Coping, Discrimination, and Physical Health Conditions Among Predominantly Poor, Urban African Americans: Implications for Community-Level Health Services

Clara B. Barajas, Shawn C.T. Jones, Adam J. Milam, Roland J. Thorpe, Darrell J. Gaskin, Thomas A. LaVeist, C. Debra M. Furr-Holden

Research output: Contribution to journalArticle

Abstract

African Americans and ethnic minorities experience racial discrimination in a variety of settings. Racial discrimination is a potent stressor that has been linked to psychosocial stress and poor physical health. To cope with discriminatory experiences and daily life event stressors, African Americans frequently use the concept of John Henryism (a high effort coping strategy with prolonged exposure to stress). This cross-sectional analysis explored the relationship between racism/discrimination, John Henryism, and health problems in a predominately African American sample. Data were collected through health care screenings for hypertension, diabetes, and obesity and a self-report survey to assess experiences of discrimination and use of John Henryism. Logistic and linear regression models were used to assess the relationship between the John Henryism score, racism/discrimination score, and health problems among 352 participants. John Henryism was associated with a decrease in systolic blood pressure (b = − 12.50, 95% CI = − 23.05, − 1.95) among men, after adjusting for experiences of racism/discrimination and demographic characteristics. Experiences of racism/discrimination were associated with an increase in systolic blood pressure (b = 11.23, 95% CI = 0.38, 22.09) among men, after adjusting for John Henryism and demographic characteristics. Among women, there was no association found between John Henryism and experiences of racism/discrimination with systolic blood pressure. No association was found between John Henryism and experiences of racism/discrimination with being overweight/obese in women nor men. The study found that John Henryism was positively associated with the health of men, while experiences of racism/discrimination were negatively associated with their health. Limitations of the study are discussed, and recommendations are made to guide future research exploring the concept of John Henryism as a relevant factor between stress, racial discrimination and poor health.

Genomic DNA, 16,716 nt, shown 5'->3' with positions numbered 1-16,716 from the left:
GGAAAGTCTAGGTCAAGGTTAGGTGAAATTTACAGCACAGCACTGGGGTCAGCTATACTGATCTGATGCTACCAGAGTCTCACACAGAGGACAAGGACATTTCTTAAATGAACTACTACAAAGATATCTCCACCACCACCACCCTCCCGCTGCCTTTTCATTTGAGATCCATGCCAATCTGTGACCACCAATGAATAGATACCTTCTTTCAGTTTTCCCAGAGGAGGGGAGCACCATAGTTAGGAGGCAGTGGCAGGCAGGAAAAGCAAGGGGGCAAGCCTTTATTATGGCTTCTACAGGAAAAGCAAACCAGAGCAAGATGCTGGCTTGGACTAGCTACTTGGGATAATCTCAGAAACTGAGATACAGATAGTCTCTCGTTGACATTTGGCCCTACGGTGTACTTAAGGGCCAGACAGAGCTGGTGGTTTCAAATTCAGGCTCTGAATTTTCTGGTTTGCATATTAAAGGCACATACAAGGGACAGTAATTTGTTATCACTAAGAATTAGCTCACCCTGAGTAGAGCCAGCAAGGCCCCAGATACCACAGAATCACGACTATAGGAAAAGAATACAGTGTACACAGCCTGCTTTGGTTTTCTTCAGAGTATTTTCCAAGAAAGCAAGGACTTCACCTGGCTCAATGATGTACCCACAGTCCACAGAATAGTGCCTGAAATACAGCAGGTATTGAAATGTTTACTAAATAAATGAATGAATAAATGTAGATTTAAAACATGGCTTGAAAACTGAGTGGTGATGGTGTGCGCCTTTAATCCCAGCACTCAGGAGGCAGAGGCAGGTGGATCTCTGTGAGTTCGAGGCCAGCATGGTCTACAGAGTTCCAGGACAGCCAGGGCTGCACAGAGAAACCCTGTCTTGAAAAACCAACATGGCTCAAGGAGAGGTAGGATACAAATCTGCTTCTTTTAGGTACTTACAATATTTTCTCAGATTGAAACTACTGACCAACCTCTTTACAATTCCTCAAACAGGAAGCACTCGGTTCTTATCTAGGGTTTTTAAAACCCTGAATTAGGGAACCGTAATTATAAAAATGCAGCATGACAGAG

Original languageEnglish (US)
Pages (from-to)954-962
Number of pages9
JournalJournal of Community Health
Volume44
Issue number5
DOIs
StatePublished - Oct 15 2019

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Keywords

  • Chronic disease
  • Coping
  • Discrimination
  • Racism

ASJC Scopus subject areas

  • Health(social science)
  • Public Health, Environmental and Occupational Health

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